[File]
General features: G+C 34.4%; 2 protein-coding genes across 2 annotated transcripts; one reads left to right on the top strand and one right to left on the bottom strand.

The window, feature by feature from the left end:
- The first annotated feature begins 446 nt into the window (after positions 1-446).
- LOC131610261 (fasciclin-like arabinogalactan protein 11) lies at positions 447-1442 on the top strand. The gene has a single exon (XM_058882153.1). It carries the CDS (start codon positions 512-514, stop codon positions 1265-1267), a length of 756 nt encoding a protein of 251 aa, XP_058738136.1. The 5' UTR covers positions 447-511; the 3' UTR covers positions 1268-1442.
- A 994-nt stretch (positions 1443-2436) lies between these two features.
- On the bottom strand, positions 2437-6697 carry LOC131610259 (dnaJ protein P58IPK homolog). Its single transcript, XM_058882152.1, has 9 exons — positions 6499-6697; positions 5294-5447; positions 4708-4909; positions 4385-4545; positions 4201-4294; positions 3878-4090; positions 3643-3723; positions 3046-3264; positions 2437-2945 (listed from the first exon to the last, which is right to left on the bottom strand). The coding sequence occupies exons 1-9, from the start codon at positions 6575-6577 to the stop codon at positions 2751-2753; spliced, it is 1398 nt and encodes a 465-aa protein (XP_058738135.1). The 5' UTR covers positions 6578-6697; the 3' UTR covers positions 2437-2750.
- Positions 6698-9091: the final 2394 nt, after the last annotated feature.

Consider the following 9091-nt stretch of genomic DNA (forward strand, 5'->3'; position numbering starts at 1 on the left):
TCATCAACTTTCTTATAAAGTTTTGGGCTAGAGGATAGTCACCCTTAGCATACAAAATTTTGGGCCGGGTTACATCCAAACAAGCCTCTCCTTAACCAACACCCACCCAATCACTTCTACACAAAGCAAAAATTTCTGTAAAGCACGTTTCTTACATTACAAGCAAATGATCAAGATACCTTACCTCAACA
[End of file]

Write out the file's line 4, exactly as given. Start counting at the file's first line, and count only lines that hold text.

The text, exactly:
- LOC131610261 (fasciclin-like arabinogalactan protein 11) lies at positions 447-1442 on the top strand. The gene has a single exon (XM_058882153.1). It carries the CDS (start codon positions 512-514, stop codon positions 1265-1267), a length of 756 nt encoding a protein of 251 aa, XP_058738136.1. The 5' UTR covers positions 447-511; the 3' UTR covers positions 1268-1442.